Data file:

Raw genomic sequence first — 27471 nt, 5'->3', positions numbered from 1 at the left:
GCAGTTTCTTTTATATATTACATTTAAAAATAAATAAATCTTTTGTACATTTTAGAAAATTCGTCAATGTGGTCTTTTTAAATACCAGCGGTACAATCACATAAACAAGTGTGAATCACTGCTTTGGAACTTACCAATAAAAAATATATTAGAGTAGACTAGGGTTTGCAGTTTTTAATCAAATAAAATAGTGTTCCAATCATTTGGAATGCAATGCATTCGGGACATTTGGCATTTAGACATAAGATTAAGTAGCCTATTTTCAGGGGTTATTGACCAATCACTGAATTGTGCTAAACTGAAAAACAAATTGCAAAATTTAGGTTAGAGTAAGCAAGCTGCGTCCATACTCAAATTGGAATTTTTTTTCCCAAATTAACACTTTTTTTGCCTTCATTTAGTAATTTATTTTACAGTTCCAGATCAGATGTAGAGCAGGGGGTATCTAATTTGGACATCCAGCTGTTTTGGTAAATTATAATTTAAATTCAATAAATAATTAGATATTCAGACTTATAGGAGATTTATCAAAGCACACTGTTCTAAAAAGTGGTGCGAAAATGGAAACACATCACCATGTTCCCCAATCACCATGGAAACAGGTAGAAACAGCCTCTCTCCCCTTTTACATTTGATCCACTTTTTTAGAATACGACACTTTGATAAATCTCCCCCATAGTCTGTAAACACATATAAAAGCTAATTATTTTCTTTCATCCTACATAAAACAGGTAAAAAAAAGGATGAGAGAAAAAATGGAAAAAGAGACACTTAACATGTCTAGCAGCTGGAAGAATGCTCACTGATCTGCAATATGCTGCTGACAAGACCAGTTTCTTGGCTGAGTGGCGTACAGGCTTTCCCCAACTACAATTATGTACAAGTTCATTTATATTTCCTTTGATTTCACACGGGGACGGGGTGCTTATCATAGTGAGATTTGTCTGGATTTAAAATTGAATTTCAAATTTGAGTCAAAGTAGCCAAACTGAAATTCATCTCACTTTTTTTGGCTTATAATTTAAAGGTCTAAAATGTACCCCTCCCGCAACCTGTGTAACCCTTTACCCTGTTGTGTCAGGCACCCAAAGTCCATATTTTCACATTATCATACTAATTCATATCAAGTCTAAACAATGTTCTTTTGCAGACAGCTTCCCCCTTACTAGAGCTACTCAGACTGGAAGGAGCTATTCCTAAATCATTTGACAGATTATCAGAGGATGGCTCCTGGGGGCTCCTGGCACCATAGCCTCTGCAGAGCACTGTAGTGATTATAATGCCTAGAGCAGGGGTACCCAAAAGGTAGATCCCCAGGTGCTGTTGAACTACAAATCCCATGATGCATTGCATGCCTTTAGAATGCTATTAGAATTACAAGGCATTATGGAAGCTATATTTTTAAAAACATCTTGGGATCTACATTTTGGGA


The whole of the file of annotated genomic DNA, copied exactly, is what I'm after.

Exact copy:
Raw genomic sequence first — 27471 nt, 5'->3', positions numbered from 1 at the left:
GCAGTTTCTTTTATATATTACATTTAAAAATAAATAAATCTTTTGTACATTTTAGAAAATTCGTCAATGTGGTCTTTTTAAATACCAGCGGTACAATCACATAAACAAGTGTGAATCACTGCTTTGGAACTTACCAATAAAAAATATATTAGAGTAGACTAGGGTTTGCAGTTTTTAATCAAATAAAATAGTGTTCCAATCATTTGGAATGCAATGCATTCGGGACATTTGGCATTTAGACATAAGATTAAGTAGCCTATTTTCAGGGGTTATTGACCAATCACTGAATTGTGCTAAACTGAAAAACAAATTGCAAAATTTAGGTTAGAGTAAGCAAGCTGCGTCCATACTCAAATTGGAATTTTTTTTCCCAAATTAACACTTTTTTTGCCTTCATTTAGTAATTTATTTTACAGTTCCAGATCAGATGTAGAGCAGGGGGTATCTAATTTGGACATCCAGCTGTTTTGGTAAATTATAATTTAAATTCAATAAATAATTAGATATTCAGACTTATAGGAGATTTATCAAAGCACACTGTTCTAAAAAGTGGTGCGAAAATGGAAACACATCACCATGTTCCCCAATCACCATGGAAACAGGTAGAAACAGCCTCTCTCCCCTTTTACATTTGATCCACTTTTTTAGAATACGACACTTTGATAAATCTCCCCCATAGTCTGTAAACACATATAAAAGCTAATTATTTTCTTTCATCCTACATAAAACAGGTAAAAAAAAGGATGAGAGAAAAAATGGAAAAAGAGACACTTAACATGTCTAGCAGCTGGAAGAATGCTCACTGATCTGCAATATGCTGCTGACAAGACCAGTTTCTTGGCTGAGTGGCGTACAGGCTTTCCCCAACTACAATTATGTACAAGTTCATTTATATTTCCTTTGATTTCACACGGGGACGGGGTGCTTATCATAGTGAGATTTGTCTGGATTTAAAATTGAATTTCAAATTTGAGTCAAAGTAGCCAAACTGAAATTCATCTCACTTTTTTTGGCTTATAATTTAAAGGTCTAAAATGTACCCCTCCCGCAACCTGTGTAACCCTTTACCCTGTTGTGTCAGGCACCCAAAGTCCATATTTTCACATTATCATACTAATTCATATCAAGTCTAAACAATGTTCTTTTGCAGACAGCTTCCCCCTTACTAGAGCTACTCAGACTGGAAGGAGCTATTCCTAAATCATTTGACAGATTATCAGAGGATGGCTCCTGGGGGCTCCTGGCACCATAGCCTCTGCAGAGCACTGTAGTGATTATAATGCCTAGAGCAGGGGTACCCAAAAGGTAGATCCCCAGGTGCTGTTGAACTACAAATCCCATGATGCATTGCATGCCTTTAGAATGCTATTAGAATTACAAGGCATTATGGAAGCTATATTTTTAAAAACATCTTGGGATCTACATTTTGGGA